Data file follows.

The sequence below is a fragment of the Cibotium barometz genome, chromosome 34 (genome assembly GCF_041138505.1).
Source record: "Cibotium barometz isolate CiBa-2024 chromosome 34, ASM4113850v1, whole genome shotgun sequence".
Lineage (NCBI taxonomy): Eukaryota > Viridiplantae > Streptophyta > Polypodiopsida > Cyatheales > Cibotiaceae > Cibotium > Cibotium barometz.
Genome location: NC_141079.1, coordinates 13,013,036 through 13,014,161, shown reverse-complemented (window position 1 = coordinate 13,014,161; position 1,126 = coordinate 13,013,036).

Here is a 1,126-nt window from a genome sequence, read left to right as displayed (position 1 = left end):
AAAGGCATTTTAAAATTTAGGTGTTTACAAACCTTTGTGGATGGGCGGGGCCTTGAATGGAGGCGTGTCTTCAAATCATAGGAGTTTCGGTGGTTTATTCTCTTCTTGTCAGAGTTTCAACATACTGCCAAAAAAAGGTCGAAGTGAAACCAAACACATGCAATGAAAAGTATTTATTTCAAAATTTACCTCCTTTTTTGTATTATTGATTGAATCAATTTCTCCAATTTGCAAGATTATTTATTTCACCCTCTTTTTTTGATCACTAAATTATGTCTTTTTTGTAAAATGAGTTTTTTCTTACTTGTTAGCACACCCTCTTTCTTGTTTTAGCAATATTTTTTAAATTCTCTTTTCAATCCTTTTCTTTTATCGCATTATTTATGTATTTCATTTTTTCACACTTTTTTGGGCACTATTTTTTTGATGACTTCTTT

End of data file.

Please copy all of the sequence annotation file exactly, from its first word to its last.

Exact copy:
The sequence below is a fragment of the Cibotium barometz genome, chromosome 34 (genome assembly GCF_041138505.1).
Source record: "Cibotium barometz isolate CiBa-2024 chromosome 34, ASM4113850v1, whole genome shotgun sequence".
Lineage (NCBI taxonomy): Eukaryota > Viridiplantae > Streptophyta > Polypodiopsida > Cyatheales > Cibotiaceae > Cibotium > Cibotium barometz.
Genome location: NC_141079.1, coordinates 13,013,036 through 13,014,161, shown reverse-complemented (window position 1 = coordinate 13,014,161; position 1,126 = coordinate 13,013,036).

Here is a 1,126-nt window from a genome sequence, read left to right as displayed (position 1 = left end):
AAAGGCATTTTAAAATTTAGGTGTTTACAAACCTTTGTGGATGGGCGGGGCCTTGAATGGAGGCGTGTCTTCAAATCATAGGAGTTTCGGTGGTTTATTCTCTTCTTGTCAGAGTTTCAACATACTGCCAAAAAAAGGTCGAAGTGAAACCAAACACATGCAATGAAAAGTATTTATTTCAAAATTTACCTCCTTTTTTGTATTATTGATTGAATCAATTTCTCCAATTTGCAAGATTATTTATTTCACCCTCTTTTTTTGATCACTAAATTATGTCTTTTTTGTAAAATGAGTTTTTTCTTACTTGTTAGCACACCCTCTTTCTTGTTTTAGCAATATTTTTTAAATTCTCTTTTCAATCCTTTTCTTTTATCGCATTATTTATGTATTTCATTTTTTCACACTTTTTTGGGCACTATTTTTTTGATGACTTCTTT